Sunday, 24 July 2016

Best 30 Operating Systems Interview Question Answers-Part 3

< Back to Part 2 <

21.Explain the difference between microkernel and macro kernel?
Micro-Kernel: A micro-kernel is a minimal operating system that performs only the
essential functions of an operating system. All other operating system functions are performed by
system processes.
Monolithic: A monolithic operating system is one where all operating system code is in a single
executable image and all operating system code runs in system mode.
22.What is multi tasking, multi programming, multi threading?
Multi programming: Multiprogramming is the technique of running several programs at a time
using timesharing.It allows a computer to do several things at the same time. Multiprogramming
creates logical parallelism.
The concept of multiprogramming is that the operating system keeps several jobs in memory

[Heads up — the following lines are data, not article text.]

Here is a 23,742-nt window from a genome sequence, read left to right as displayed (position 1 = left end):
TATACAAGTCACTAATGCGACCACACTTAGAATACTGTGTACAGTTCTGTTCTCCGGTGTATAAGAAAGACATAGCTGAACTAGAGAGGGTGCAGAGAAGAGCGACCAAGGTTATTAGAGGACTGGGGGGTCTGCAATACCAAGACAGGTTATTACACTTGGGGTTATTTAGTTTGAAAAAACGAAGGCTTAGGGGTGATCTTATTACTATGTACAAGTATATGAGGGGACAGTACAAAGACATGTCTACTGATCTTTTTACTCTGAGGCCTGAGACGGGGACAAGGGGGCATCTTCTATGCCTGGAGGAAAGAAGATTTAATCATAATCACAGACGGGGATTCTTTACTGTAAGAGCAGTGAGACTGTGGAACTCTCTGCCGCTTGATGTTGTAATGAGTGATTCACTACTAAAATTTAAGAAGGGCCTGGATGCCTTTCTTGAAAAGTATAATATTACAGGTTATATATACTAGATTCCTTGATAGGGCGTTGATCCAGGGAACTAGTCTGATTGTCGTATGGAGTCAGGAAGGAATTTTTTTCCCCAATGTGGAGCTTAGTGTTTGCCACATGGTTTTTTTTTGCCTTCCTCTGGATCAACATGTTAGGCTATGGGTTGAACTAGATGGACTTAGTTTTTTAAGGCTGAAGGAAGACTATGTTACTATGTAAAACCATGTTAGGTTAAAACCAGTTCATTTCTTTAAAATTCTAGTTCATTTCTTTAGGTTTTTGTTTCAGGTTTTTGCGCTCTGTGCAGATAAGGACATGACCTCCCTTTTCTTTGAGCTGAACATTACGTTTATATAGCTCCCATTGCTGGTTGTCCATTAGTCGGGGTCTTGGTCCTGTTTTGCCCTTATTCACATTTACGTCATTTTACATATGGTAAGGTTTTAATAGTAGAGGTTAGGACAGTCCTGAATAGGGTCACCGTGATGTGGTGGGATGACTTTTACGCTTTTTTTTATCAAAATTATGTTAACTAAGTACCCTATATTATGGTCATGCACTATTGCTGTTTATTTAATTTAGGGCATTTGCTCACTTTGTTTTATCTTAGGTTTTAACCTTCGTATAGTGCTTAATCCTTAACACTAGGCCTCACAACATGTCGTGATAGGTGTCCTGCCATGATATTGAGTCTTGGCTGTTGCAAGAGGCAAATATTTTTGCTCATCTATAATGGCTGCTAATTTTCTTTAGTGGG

simultaneously. The operating system selects a job from the job pool and starts executing a job,
when that job needs to wait for any i/o operations the CPU is switched to another job. So the
main idea here is that the CPU is never idle.
Multi tasking: Multitasking is the logical extension of multiprogramming .The concept of
multitasking is quite similar to multiprogramming but difference is that the switching between
jobs occurs so frequently that the users can interact with each program while it is running. This
concept is also known as time-sharing systems. A time-shared operating system uses CPU scheduling and multiprogramming to provide each user with a small portion of time-shared system.
Multi threading: An application typically is implemented as a separate process with several
threads of control. In some situations a single application may be required to perform several
similar tasks for example a web server accepts client requests for web pages, images, sound, and
so forth. A busy web server may have several of clients concurrently accessing it. If the web
server ran as a traditional single-threaded process, it would be able to service only one client at a
time. The amount of time that a client might have to wait for its request to be serviced could be
So it is efficient to have one process that contains multiple threads to serve the same purpose.